Journal of Public Health Policy
Volume 37, Issue 4, December 2016
Public health aspects of the world’s largest mass gathering: The 2013 Kumbh Mela in Allahabad, India
Satchit Balsari, P. Gregg Greenough, Dhruv Kazi, Aaron Heerboth, Shraddha Dwivedi, Jennifer Leaning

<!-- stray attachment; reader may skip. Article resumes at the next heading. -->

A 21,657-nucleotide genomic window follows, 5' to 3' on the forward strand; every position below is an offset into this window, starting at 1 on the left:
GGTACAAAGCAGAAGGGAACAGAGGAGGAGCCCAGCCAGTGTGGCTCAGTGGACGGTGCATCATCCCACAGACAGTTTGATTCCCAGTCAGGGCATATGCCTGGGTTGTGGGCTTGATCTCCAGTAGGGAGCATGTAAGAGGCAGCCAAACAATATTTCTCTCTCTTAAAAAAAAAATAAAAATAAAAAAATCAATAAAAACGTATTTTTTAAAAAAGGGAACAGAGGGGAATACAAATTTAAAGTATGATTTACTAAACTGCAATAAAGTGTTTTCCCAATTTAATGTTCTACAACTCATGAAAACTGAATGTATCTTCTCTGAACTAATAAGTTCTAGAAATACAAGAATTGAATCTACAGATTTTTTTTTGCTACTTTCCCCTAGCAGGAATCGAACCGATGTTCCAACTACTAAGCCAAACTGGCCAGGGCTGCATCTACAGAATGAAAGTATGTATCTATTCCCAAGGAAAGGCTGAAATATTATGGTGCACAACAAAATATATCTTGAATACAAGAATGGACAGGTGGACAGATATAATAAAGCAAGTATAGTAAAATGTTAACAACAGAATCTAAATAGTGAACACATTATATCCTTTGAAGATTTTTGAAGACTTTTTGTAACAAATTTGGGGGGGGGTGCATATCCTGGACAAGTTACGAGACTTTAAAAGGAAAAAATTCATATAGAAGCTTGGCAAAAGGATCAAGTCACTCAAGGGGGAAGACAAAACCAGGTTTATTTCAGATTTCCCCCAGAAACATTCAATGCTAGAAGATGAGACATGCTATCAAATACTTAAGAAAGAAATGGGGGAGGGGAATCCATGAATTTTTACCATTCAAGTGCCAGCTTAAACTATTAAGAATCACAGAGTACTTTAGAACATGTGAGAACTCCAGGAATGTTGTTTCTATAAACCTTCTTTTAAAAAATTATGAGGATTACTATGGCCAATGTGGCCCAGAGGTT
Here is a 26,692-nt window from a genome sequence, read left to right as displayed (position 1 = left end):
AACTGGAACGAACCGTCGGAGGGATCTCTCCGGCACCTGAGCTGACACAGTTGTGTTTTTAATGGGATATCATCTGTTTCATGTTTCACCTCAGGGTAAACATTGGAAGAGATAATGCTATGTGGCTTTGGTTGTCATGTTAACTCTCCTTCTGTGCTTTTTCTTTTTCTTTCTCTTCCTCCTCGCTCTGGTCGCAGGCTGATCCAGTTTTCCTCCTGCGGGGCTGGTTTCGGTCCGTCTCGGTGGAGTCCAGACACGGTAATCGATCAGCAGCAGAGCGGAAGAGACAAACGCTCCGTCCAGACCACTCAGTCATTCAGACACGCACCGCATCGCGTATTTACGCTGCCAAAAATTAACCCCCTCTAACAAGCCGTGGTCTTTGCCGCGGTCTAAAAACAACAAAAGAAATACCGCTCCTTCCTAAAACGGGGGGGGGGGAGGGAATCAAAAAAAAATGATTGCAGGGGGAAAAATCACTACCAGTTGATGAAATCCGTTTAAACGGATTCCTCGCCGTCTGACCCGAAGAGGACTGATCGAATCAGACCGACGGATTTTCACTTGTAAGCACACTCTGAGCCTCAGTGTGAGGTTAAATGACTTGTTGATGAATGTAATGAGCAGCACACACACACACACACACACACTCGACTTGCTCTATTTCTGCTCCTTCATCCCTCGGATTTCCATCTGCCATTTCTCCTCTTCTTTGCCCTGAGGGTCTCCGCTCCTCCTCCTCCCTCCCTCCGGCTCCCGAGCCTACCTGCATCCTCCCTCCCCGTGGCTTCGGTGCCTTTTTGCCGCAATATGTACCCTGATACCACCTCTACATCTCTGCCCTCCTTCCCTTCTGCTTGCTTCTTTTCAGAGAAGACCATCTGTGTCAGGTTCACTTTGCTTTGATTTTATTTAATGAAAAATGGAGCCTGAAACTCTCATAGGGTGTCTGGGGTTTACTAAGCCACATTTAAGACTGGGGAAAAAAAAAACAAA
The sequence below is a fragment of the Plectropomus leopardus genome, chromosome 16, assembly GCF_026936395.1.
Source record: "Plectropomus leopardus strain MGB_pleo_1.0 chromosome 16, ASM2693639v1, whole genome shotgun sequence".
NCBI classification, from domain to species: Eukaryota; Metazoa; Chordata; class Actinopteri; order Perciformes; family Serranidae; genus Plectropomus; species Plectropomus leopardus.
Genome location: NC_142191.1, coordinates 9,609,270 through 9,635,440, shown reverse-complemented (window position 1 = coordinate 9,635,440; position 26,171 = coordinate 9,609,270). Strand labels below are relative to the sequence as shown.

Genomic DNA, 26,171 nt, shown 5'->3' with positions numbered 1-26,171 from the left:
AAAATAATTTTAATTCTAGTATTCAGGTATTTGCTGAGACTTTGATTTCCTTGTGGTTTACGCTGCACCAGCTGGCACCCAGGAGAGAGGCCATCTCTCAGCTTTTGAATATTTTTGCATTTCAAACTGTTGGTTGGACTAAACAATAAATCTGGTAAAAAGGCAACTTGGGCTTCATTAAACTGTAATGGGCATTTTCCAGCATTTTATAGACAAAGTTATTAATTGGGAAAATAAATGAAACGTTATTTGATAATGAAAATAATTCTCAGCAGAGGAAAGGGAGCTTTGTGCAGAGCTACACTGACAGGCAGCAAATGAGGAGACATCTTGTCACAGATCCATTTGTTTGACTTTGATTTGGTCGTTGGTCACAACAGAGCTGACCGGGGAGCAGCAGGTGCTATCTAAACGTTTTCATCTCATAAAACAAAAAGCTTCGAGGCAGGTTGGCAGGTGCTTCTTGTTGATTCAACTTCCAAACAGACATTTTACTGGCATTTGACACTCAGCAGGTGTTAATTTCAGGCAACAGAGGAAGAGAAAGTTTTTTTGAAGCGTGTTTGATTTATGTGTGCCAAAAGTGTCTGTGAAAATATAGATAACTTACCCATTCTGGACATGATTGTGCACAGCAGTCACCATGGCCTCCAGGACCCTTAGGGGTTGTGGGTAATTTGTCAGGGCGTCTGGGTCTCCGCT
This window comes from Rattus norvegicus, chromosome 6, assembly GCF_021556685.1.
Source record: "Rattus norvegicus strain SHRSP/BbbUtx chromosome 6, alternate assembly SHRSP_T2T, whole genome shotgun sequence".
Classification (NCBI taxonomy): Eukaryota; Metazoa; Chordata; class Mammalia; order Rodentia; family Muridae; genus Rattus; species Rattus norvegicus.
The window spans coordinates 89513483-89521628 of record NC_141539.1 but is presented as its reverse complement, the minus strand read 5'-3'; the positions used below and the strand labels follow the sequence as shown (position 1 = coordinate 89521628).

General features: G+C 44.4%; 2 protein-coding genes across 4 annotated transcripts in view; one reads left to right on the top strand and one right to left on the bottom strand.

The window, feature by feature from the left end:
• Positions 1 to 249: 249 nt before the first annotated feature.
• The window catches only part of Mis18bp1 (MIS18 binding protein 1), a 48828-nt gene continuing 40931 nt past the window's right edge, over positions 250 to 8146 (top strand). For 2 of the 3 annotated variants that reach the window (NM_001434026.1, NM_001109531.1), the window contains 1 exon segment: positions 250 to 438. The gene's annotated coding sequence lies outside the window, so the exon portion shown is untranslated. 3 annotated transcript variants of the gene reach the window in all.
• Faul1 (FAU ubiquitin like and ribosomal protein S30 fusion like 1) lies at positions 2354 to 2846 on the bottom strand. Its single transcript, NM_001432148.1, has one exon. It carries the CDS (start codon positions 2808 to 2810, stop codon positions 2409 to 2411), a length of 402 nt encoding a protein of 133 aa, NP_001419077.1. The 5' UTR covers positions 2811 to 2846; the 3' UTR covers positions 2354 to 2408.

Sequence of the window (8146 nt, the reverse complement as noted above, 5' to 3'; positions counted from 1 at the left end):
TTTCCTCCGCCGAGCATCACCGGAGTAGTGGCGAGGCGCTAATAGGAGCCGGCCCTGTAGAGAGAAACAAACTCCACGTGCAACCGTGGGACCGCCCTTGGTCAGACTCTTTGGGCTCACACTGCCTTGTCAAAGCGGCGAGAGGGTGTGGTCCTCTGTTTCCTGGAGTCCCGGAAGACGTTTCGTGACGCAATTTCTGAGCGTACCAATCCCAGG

India’s Kumbh Mela remains the world’s largest and longest mass gathering. The 2013 event, where participants undertook a ritual bath, hosted over 70 million Hindu pilgrims during 55 days on a 1936 hectare flood plain at the confluence of the Yamuna and Ganga Rivers. On the holiest bathing days, the population surged. Unlike other religious, cultural, and sports mass gatherings, the Kumbh Mela’s administration cannot estimate or limit the participant number. The event created serious and uncommon public health challenges: initiating crowd safety measures where population density and mobility directly contact flowing bodies of water; providing water, sanitation, and hygiene to a population that frequently defecates in the open; and establishing disease surveillance and resource use measures within a temporary health delivery system. We review the world’s largest gathering by observing first-hand the public health challenges, plus the preparations for and responses to them. We recommend ways to improve preparedness.